At two events April 27, Jacksonville attorneys played yard golf and danced to raise $273,000 to support civil legal aid and a music program for children.
Hundreds of people participated in the annual “Yard Course and Back 9 on Montgomery & Richmond” sponsored by the Pajcic & Pajcic law firm.
Golfers teed off in the backyards at either Steve and Anne Pajcic’s home on Montgomery Place in Avondale or a few doors down at Michael Pajcic and Katie DeBriere’s home on Richmond Street.
Entry fees, sponsorships and donations annually benefit Jacksonville Area Legal Aid and its programs to provide civil legal aid for low-income residents – and Pajcic & Pajcic matches all money raised, including the $6,000 awarded to anyone who sinks a hole-in-one on the prize hole, to double the contribution.
Checks still were coming in as of Wednesday, but the total raised was about $75,000, resulting in a $150,000 donation to JALA.
That evening, the Jacksonville Children’s Chorus and A Social Affair Dance Studio presented a “Dancing with the Stars” event and two attorneys helped raise $123,000 for scholarships and program funding for the chorus.
The top three celebrity dancers were attorney Crystal Freed, managing partner of The Freed Firm, first place; Giselle Carson, attorney and shareholder at Marks Gray, second place; and Patty Otterson, owner of Otter Allison Wealth Management Group of Raymond James, third place.
Judging for the performances at the University of North Florida Lazzara Performance Hall followed a similar format as the national television program, Dancing with the Stars.
Three judges contributed 50% of the scoring with the other 50% from the audience at $1 per vote.
The Jacksonville Children’s Chorus was founded in 1995 by then-Jacksonville University President Frances Bartlett Kinne to fill a need for a children’s music program in Northeast Florida. The group has grown from 16 voices to a membership of more than 300 singers.
The chorus offers partial or full scholarships to children who wish to sing, regardless of the family’s ability to pay. The scholarship program is funded solely through donations and ensures diversity in membership.
Attorney Laurie Lee, founder of The Legal Department law firm, has been selected as the 2019 North Florida District Woman-Owned Small Business Person of the Year.
She will receive the award Friday at the Small Business Development Center’s Small Business Week celebration at the University of North Florida.
A 2003 graduate of the University of Florida Levin College of Law, Lee worked in a large Jacksonville firm until January 2015, when she opened her solo practice.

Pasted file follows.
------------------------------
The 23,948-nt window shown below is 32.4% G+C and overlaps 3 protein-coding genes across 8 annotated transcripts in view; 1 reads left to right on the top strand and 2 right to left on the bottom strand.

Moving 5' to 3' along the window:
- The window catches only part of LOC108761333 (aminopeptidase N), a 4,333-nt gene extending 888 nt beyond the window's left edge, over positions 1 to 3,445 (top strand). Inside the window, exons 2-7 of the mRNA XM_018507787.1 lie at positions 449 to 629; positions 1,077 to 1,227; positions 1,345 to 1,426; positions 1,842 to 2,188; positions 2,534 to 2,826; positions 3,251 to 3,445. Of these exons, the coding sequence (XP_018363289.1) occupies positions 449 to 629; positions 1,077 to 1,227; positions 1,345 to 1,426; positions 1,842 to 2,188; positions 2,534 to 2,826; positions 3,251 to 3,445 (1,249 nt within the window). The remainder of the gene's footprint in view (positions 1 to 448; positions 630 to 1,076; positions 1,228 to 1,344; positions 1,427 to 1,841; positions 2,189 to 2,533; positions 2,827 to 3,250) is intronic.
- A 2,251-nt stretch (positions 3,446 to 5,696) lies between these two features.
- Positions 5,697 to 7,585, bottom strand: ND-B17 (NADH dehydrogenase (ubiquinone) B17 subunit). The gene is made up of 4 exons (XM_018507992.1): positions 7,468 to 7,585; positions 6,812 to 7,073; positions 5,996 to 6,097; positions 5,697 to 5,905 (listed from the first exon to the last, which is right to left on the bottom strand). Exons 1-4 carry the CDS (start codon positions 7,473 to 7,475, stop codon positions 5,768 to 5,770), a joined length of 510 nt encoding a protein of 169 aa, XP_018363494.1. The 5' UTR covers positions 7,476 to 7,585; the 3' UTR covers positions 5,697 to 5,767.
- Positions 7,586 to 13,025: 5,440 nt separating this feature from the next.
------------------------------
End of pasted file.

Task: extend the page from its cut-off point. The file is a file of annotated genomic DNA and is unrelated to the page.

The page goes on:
She has grown the firm to include herself and another attorney, a certified corporate paralegal, a director of operations and a client services administrator.
The firm has about 200 clients, all small businesses with 20 or fewer employees such as accountants, architects, engineers, interior designers and other licensed service professionals.
“We’re strict about that size requirement, so we have a narrow niche,” said Lee.
The firm also operates on a flat fee basis instead of billing clients by the hour, a facet Lee said is intended to encourage earlier access to counsel.
“Too many small businesses only go to a lawyer when they’re in trouble. I wanted to change that. We help small businesses avoid legal trouble by consulting with an attorney early,” she said.
The 4th Judicial Circuit is creating a registry of expert witnesses who are willing to accept appointments to perform forensic mental health evaluations in adult and juvenile criminal cases in Duval County.
Circuit Judges Linda McCallum and Mark Borello are undertaking the effort to try to minimize costs while improving the efficiency of getting treatment to people who are incarcerated and have mental health issues.
The registry will comprise mental health experts who are willing to accept appointments and work on them expeditiously so that defendants with mental health issues can receive treatment and services as quickly as possible.
The application and information about the application process may be found at jud4.org.
The KEYS 2 Drive program implemented in Duval County by the 4th Judicial Circuit State Attorney’s Office nearly a year ago now is available in Nassau County.
The goal is to allow people with certain infractions to obtain a valid driver license and avoid criminal charges on primary offenses of driving while their license is suspended or revoked, or if they are charged with driving without a valid driver license.
The State Attorney’s Office, Nassau County judges, clerk of courts and Court Options have partnered to expand the program, which has the support of area law enforcement.
“It gives people an avenue to get back on the road legally and alleviates overcrowding in our jail,” said Nassau County Sheriff Bill Leeper in a news release.
Participants with violations covered by the program often find themselves in a cycle of suspensions, fines and fees after repeated infractions. With the support of the Nassau County Clerk of Courts, they have a feasible path toward meeting their financial obligations comprising case-specific payment plans, including the opportunity to pull delinquent fines and fees from collections, a step that can save participants up to 35% of what they owe.
More than 650 people have successfully obtained their license in Duval County through the program since it began.
For more information on KEYS 2 Drive, visit sao4th.com or call (904) 903-4293.
The D.W. Perkins Bar Association inducted its 2019-20 officers at its annual meeting last week at The River Club.
With 2018-19 President Gregory Redmon watching from the podium, from left, Circuit Judge Karen Cole administered the oath to President LaToya Williams Shelton, President-elect Christine Michel, Administrative Officer Katrina Hamilton and Treasurer Noel G. Lawrence.
Secretary LaTonya Lipscomb Smith did not attend the ceremony.